Dystopian visions usually concentrate on quite a grim future but what I love about permaculture is the idea that people don’t necessarily have to be disastrous for the environment.
There are positive ways in which we can engage with non-human nature. As Arundhati Roy wrote: “Another world is possible”. It’s great to see how people live in other places in the world because sometimes North America feels like it’s the center of the universe. The fact that our continent is a superpower that overshadows the world is problematic, so it’s particularly important for us here to be able to imagine different ways of living — and getting there through social movements.
Even if those other places and different perspectives belong to some parts of the world that seem to be completely detached from us — or us from them, I guess? You’ve written about Zone 5 seen as a wilderness from a social rather than environmental perspective. Can you tell us more about it?
One of co-teachers on my PDC, Rain Crowe, came up with the idea of Zone 5 as the wild we have a responsibility towards, whether we visit it or not. And if you are a North American, you would certainly impact those parts of the world you would probably never see. They are a part of your everyday life. In capitalism we are in relationships with people all the time — even if we’re drinking coffee for example. There were people who grew it and people who picked it and people who were involved in the whole process of production and sale. There were animals that were involved in the development of the plant itself. All of this has become invisible in our consumerist society but to me it’s important to highlight these relationships, to make people think about Zone 5. We are a global international community and we have responsibilities to each other: to people and to non-human animals as well.
Animals seem to be quite an important part of your life and work: your Ph.D. thesis is about honeybees, recently you took part in the Minding Animals conference.
I grew up on a small family farm. When I was 15 I moved to a city and have been living in cities since then but I always felt connected to the different animals that lived on the farm with us — both wild and domestic. Early on in my life, at about 11, I became a vegetarian, partly because I did feel a real connection to the animals. I particularly bonded with lambs who quite early were going away to a slaughterhouse.
When I started doing permaculture I wanted to incorporate animals into my design but as a vegetarian on a mostly vegan diet I wanted to do it in a way that wouldn’t involve harm or exploitation. And then animals came into my academic life as well. My Ph.D. in geography was meant to pertain to a completely different subject but as I have honeybees and I garden in a way to cater for other pollinators, my supervisor suggested switching to bees because for a Ph.D. you have to be completely obsessed with the topic to stay with it for years.
At the time when I re-entered academia the area of critical animal studies was gaining momentum. It aims to bring together animal activism and academic theory to think differently about the way we live alongside non-human animals.
There are some challenges to be tackled, I touched on one of them in my article about backyard hens.
There are animals that have lived with humans for thousands of years. We have very dramatically altered their genetics and we co-evolved with them in many ways. Chickens are a good example of that and to a certain extent honeybees, although honeybees can go feral without people quite fine. Dogs are another obvious example. We can live in community with these animals benefiting and enriching each other’s lives. I don’t eat animal products but I don’t see why chickens wouldn’t enjoy living alongside a human who provides them with nutritious food and safety from predators, while in return the chickens would help to break down compost and eat some of the insects and slugs which people don’t necessarily want in their gardens in large quantities.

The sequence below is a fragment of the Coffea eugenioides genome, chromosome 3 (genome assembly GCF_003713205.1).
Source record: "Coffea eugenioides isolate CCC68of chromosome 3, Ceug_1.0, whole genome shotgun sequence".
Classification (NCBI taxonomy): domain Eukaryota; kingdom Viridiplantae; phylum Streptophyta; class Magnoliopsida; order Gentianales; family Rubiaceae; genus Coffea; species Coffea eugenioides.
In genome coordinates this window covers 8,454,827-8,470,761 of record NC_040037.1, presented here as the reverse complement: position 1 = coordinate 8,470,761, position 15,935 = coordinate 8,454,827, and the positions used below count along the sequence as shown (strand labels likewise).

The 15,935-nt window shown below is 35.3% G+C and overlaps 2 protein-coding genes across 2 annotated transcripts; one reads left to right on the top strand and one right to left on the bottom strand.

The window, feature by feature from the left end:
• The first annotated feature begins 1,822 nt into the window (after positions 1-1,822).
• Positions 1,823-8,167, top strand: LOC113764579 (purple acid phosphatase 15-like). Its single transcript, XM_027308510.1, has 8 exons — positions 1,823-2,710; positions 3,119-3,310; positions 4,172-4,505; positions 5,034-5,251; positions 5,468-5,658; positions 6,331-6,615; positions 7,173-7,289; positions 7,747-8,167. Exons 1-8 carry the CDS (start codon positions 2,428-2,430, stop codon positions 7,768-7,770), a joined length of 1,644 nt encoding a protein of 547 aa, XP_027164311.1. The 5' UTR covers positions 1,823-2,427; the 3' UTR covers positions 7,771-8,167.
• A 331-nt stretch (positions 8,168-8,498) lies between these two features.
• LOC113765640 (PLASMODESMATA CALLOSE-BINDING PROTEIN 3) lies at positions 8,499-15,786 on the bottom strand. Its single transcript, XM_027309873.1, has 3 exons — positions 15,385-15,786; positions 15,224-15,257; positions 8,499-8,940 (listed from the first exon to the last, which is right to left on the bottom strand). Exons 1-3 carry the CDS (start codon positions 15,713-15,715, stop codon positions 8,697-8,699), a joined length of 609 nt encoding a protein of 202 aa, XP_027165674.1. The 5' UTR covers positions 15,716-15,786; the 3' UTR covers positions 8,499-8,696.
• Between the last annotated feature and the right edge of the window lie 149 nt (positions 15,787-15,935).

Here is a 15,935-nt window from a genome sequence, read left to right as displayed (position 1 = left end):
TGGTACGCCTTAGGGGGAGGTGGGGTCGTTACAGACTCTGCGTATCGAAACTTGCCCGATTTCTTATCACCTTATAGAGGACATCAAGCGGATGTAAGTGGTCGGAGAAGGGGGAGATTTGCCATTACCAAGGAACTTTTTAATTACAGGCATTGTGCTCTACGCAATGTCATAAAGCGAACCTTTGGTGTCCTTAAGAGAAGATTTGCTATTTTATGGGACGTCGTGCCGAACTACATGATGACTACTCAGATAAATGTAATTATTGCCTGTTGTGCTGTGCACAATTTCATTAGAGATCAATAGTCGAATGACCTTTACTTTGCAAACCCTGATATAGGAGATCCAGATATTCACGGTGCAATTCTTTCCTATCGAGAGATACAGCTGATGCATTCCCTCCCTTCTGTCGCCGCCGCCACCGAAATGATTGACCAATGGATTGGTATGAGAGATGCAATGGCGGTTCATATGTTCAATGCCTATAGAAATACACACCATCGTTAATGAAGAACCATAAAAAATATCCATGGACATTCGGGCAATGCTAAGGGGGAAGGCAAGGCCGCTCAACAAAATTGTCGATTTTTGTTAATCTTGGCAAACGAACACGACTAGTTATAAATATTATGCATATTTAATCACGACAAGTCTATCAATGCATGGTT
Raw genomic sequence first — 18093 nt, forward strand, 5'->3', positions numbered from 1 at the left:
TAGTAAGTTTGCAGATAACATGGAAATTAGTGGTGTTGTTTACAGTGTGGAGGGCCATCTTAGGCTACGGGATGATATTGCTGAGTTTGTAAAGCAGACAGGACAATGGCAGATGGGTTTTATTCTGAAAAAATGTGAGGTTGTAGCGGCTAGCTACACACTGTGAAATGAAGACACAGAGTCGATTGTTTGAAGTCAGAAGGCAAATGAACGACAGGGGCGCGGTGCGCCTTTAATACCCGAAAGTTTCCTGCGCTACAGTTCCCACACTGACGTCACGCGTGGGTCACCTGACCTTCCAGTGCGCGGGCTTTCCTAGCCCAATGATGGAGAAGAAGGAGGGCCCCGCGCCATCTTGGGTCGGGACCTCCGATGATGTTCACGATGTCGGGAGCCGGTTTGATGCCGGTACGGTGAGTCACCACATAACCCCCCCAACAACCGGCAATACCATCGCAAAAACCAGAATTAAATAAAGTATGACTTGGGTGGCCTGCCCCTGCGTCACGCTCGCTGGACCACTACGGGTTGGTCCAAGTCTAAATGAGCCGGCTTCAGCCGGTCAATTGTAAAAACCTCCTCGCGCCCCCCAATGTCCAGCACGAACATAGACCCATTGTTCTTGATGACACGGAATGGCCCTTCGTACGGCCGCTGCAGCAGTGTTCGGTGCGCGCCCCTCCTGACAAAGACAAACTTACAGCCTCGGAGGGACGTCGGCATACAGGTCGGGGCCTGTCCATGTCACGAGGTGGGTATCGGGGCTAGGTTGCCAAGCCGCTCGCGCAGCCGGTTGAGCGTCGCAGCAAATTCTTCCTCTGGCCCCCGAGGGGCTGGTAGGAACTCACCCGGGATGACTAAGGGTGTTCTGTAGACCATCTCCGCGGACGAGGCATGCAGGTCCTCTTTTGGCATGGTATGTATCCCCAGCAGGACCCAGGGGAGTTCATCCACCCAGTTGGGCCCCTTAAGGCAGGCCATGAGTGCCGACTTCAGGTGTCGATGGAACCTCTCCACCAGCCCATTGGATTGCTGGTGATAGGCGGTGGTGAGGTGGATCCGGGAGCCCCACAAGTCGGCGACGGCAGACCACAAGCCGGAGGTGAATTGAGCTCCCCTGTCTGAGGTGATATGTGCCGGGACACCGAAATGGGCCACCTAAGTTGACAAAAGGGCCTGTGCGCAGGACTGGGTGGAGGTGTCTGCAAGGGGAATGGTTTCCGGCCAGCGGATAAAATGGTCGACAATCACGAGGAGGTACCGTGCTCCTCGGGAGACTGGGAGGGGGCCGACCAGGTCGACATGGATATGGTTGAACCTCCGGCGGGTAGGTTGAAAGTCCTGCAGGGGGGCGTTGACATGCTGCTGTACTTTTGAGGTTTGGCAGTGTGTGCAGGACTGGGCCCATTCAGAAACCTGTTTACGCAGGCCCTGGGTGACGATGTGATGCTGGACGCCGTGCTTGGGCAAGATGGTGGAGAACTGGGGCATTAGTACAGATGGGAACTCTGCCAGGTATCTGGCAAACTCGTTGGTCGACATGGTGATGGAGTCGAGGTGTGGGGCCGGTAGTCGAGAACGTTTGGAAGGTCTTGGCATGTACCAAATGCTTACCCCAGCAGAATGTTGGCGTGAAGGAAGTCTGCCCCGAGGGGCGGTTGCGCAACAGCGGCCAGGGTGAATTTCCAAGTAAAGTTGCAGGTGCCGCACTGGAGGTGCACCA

I know not every animal rights activist or vegan would be won over by this idea but that’s how I feel, especially with bees. There are ways to create some really fantastic habitats for bees where they can thrive and flourish. Climate change is a reality and native wild bees are really going to suffer as a result. They need people to create habitats and places for them to forage. On the other hand, we can get honey from honeybees in a way that is not harmful to them. The movement for gentle beekeeping is growing. There are many ways we can live with non-human animals in mutually beneficial ways and that include wild animals. I’m not sure exactly what wild animals visit London, England…
In London, Ontario we’ve got skunks and raccoons. Many people, even those who are into organic gardening, spend a lot of their time going about how to keep animals away, maybe even by killing them — how to get rid of the animals instead of how to live with them. But permaculture spaces are wonderful opportunities to live in relationship with other animals — the domesticated and the wild ones as well. Some of them really thrive in cities, alongside humans.
I like the concept of co-creation with the animals. I try to start to break down this idea that I own my outdoor space and that it’s only mine. Other animals live there and it’s their space too.
We have skunks under our deck. It’s their home, they live with me and we co-create our space together.
In my urban backyard I’m not growing all the food for my family. I understand farmers might have different struggles but in my case I’m happy to share with any animal that visits my backyard. Some of them, like native pollinators, really do need help and cities are actually sanctuaries for them because North American countryside is full of monocrop fields of corn and soy. Honeybees are unhealthy in America, but beekeepers manage the population. But solitary bees are in decline. They have a special relationship with specific plants or they don’t go very far from their nests to get food so monocrops are terrible for them. Cities with their diversity of native perennial and annual plants, trees and shrubs in people’s backyards come really useful, especially for native bees. All the honeybees in North America are non-native.